Immigration Detention Ruling and the Road to Reform
Human Rights First – UC Irvine School of Law Dialogue Next Week Focuses on Way Forward
As highlighted in an editorial in Saturday’s Los Angeles times, a federal court in Los Angeles ruled last week in the case of Rodriguez v. Hayes that hundreds of detained asylum seekers and immigrants in the Los Angeles area must be provided with immigration court bond hearings to assess whether they should be released from immigration detention. These immigration detainees include asylum seekers who requested protection at U.S. airports or borders but have been detained for six months or longer without access to immigration court bond hearings. Earlier this year, the U.S. Department of Justice refused to provide arriving asylum seekers with access to these hearings. The U.S. immigration detention system is out of step with American ideals of justice and fairness as well as U.S. commitments under international human rights conventions – as detailed by Human Rights First in its reports and international human rights submissions. In the last fiscal year alone, the United States detained about 430,000 asylum seekers and immigrants – an all-time high – in jails and jail-like facilities, often without even an immigration court review of whether that detention was necessary. Over the last few years, international human rights authorities have repeatedly made clear that key elements of the U.S. immigration detention system – including mandatory detention, lack of prompt court review of detention, the use of jails and jail-like facilities – fall far short of human rights law and standards. On Monday September 24, Human Rights First will host a public dialogue at the University of California Irvine School of Law that will focus on immigration detention reform and the lessons that can be learned from criminal justice reform. Each year, thousands of asylum seekers and immigrants are held in immigration detention in the state of California alone – typically in jails or jail-like facilities where they wear prison uniforms and have little outdoor access. The event at UC Irvine will examine a range of issues from alternatives to detention to the conditions of detention, and should help inform efforts to reform the immigration detention system. Speakers will include James Austin, nationally renowned correctional planning and research expert; Michael Bien, partner, Rosen Bien Galvan & Grunfeld LLP, and co-counsel in Brown v. Plata; Jakada Imani, Executive Director of the Ella Baker Center for Human Rights; and Judge M. Margaret McKeown, U.S. Court of Appeals, Ninth Circuit; as well as senior ICE officials. Ahilan T. Arulanantham, deputy legal director of the ACLU of Southern California, one of the lawyers litigating the Rodriguez v. Hayes case, will also speak. Reforming the system will take real and sustained commitment. Three years ago, the U.S. Department of Homeland Security and U.S. Immigration and Customs Enforcement announced their commitments to overhaul the immigration detention system. While some important steps have been taken, as Human Rights First outlined in its report Jails and Jumpsuits and most recently in a statement last month, there is much more that remains to be done. In order to truly reform the immigration detention system, the United States should take a number of steps including:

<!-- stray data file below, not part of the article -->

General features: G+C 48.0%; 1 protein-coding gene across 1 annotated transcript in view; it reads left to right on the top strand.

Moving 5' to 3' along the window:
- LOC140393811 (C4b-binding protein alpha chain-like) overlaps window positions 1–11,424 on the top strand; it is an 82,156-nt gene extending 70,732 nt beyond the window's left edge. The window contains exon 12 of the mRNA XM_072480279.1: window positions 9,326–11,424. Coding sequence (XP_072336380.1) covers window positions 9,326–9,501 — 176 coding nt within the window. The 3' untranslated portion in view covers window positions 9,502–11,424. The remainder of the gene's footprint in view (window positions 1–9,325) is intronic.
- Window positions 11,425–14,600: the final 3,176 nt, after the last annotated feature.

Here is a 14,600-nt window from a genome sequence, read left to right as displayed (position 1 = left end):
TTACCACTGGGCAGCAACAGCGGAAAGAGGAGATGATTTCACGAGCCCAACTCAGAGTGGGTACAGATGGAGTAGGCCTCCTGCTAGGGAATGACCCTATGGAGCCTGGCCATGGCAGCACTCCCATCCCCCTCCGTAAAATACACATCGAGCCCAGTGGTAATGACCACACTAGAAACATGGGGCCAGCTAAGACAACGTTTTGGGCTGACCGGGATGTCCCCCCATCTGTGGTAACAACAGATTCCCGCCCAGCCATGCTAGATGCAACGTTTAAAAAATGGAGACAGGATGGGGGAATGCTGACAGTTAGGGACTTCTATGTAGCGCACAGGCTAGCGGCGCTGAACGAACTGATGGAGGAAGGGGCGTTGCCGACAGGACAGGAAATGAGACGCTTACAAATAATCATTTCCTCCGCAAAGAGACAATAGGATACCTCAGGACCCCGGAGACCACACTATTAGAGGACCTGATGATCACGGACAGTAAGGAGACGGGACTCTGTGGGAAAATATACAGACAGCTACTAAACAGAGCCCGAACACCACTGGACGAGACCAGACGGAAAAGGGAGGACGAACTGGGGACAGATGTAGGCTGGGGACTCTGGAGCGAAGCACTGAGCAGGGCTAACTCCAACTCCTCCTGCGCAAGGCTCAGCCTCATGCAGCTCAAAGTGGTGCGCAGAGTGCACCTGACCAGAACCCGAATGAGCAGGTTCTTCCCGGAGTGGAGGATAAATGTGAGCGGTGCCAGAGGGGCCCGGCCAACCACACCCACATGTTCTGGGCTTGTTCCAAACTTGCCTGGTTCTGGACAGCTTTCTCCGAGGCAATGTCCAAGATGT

- Provide prompt access to immigration court bond hearings for all immigration detainees;
- Use cost-effective alternatives to detention in place of detention for individuals who require additional supervision but can otherwise be safely released from immigration detention; and
- When asylum seekers and immigrants are held in civil immigration detention, only use facilities with conditions appropriate for civil immigration detainees – including contact visits with family, extended outdoor access, and civilian clothing rather than prison uniforms as recently outlined by the American Bar Association in their proposed civil detention standards – rather than relying on jails and jail-like facilities.